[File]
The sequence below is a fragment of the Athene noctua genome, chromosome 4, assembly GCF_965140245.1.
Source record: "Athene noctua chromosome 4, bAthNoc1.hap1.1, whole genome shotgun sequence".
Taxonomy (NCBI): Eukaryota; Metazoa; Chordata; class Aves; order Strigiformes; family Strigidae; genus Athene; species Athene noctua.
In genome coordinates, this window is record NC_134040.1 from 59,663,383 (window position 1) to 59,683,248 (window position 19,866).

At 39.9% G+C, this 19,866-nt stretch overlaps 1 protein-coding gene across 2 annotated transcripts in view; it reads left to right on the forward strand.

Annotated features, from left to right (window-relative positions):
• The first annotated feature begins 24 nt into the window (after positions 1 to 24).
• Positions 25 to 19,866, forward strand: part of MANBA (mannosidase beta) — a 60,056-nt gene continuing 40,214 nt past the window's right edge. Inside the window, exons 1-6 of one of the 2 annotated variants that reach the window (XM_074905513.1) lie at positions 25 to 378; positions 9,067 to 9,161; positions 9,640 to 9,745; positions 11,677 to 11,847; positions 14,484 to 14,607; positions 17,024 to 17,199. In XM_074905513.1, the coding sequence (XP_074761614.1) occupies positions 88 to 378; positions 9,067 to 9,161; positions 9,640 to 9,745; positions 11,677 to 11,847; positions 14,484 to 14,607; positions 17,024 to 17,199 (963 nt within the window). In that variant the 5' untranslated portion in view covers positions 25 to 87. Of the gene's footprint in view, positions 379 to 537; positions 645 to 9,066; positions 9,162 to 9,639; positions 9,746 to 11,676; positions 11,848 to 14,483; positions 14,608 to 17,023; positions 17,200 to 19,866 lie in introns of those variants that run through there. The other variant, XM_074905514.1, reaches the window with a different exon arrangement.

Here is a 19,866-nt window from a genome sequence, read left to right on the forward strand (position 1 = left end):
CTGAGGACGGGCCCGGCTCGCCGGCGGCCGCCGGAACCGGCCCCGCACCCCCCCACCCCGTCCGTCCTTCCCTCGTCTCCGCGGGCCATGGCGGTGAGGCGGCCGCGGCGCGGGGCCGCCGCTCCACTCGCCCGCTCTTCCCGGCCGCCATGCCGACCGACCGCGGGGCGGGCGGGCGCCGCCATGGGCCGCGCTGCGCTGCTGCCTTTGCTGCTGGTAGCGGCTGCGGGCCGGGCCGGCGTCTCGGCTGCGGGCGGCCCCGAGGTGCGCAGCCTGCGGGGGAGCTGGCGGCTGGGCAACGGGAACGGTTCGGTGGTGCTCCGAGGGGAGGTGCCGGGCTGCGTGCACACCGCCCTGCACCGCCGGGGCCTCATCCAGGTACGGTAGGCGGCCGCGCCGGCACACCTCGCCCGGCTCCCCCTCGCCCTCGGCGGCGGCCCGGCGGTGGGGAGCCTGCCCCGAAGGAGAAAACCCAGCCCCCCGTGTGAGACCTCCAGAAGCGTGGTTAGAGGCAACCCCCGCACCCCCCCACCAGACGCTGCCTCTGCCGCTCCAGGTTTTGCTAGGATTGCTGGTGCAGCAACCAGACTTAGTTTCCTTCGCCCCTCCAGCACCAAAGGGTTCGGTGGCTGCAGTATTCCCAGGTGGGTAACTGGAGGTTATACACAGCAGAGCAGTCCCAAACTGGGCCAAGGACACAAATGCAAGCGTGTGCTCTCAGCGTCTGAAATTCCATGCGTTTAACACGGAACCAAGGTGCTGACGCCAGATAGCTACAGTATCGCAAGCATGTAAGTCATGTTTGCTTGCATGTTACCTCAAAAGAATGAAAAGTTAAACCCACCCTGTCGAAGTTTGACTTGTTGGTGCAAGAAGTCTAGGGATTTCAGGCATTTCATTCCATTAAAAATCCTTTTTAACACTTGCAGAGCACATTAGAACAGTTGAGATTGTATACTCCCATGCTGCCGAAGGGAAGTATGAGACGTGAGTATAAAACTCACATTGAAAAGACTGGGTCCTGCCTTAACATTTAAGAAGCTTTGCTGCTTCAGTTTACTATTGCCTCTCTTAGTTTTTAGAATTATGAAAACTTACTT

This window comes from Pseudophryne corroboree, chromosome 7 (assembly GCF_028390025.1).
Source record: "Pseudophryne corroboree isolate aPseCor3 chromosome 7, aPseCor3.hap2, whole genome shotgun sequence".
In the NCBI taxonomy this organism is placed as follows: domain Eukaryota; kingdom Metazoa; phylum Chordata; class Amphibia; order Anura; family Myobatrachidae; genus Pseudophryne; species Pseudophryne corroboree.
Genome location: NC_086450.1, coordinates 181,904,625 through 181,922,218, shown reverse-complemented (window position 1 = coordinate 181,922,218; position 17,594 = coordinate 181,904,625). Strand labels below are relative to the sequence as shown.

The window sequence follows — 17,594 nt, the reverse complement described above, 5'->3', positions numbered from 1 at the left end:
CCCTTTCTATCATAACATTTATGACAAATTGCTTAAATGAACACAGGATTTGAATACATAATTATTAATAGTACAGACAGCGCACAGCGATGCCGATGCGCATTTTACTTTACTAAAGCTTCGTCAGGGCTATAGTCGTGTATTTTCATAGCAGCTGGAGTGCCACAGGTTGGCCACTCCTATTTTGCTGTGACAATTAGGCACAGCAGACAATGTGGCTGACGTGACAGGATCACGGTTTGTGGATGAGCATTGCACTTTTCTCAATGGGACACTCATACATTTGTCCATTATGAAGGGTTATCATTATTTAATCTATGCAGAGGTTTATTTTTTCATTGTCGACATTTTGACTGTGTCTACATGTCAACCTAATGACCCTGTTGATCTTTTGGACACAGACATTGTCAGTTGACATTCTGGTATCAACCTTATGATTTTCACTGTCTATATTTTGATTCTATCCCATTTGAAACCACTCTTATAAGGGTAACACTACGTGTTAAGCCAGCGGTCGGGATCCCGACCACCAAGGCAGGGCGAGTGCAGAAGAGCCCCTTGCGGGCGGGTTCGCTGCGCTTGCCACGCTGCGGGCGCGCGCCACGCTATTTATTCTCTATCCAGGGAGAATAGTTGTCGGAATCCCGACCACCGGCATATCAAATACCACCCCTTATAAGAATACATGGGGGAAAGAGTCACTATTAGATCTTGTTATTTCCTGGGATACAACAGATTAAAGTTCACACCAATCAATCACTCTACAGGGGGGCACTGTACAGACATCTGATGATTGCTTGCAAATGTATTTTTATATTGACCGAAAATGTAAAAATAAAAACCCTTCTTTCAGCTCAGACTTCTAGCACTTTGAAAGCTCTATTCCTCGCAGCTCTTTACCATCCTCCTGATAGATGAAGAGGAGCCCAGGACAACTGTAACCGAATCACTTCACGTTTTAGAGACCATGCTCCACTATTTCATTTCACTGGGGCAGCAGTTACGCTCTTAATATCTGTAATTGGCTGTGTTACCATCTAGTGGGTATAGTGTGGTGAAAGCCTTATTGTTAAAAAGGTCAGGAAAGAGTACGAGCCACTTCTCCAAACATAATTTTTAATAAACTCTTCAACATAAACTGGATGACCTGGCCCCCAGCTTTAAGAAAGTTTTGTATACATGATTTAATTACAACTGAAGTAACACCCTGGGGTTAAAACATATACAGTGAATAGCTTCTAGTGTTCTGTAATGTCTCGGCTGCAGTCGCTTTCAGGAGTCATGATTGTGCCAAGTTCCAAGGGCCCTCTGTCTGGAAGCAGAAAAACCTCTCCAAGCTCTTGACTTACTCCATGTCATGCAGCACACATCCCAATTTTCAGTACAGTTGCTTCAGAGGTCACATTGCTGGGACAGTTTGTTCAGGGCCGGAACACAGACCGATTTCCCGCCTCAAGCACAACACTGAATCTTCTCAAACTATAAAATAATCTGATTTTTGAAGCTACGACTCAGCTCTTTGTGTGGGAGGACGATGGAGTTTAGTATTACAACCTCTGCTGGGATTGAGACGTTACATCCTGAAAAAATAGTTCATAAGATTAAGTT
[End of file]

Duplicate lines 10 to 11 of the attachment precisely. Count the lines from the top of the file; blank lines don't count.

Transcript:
CTGAGGACGGGCCCGGCTCGCCGGCGGCCGCCGGAACCGGCCCCGCACCCCCCCACCCCGTCCGTCCTTCCCTCGTCTCCGCGGGCCATGGCGGTGAGGCGGCCGCGGCGCGGGGCCGCCGCTCCACTCGCCCGCTCTTCCCGGCCGCCATGCCGACCGACCGCGGGGCGGGCGGGCGCCGCCATGGGCCGCGCTGCGCTGCTGCCTTTGCTGCTGGTAGCGGCTGCGGGCCGGGCCGGCGTCTCGGCTGCGGGCGGCCCCGAGGTGCGCAGCCTGCGGGGGAGCTGGCGGCTGGGCAACGGGAACGGTTCGGTGGTGCTCCGAGGGGAGGTGCCGGGCTGCGTGCACACCGCCCTGCACCGCCGGGGCCTCATCCAGGTACGGTAGGCGGCCGCGCCGGCACACCTCGCCCGGCTCCCCCTCGCCCTCGGCGGCGGCCCGGCGGTGGGGAGCCTGCCCCGAAGGAGAAAACCCAGCCCCCCGTGTGAGACCTCCAGAAGCGTGGTTAGAGGCAACCCCCGCACCCCCCCACCAGACGCTGCCTCTGCCGCTCCAGGTTTTGCTAGGATTGCTGGTGCAGCAACCAGACTTAGTTTCCTTCGCCCCTCCAGCACCAAAGGGTTCGGTGGCTGCAGTATTCCCAGGTGGGTAACTGGAGGTTATACACAGCAGAGCAGTCCCAAACTGGGCCAAGGACACAAATGCAAGCGTGTGCTCTCAGCGTCTGAAATTCCATGCGTTTAACACGGAACCAAGGTGCTGACGCCAGATAGCTACAGTATCGCAAGCATGTAAGTCATGTTTGCTTGCATGTTACCTCAAAAGAATGAAAAGTTAAACCCACCCTGTCGAAGTTTGACTTGTTGGTGCAAGAAGTCTAGGGATTTCAGGCATTTCATTCCATTAAAAATCCTTTTTAACACTTGCAGAGCACATTAGAACAGTTGAGATTGTATACTCCCATGCTGCCGAAGGGAAGTATGAGACGTGAGTATAAAACTCACATTGAAAAGACTGGGTCCTGCCTTAACATTTAAGAAGCTTTGCTGCTTCAGTTTACTATTGCCTCTCTTAGTTTTTAGAATTATGAAAACTTACTT

This window comes from Pseudophryne corroboree, chromosome 7 (assembly GCF_028390025.1).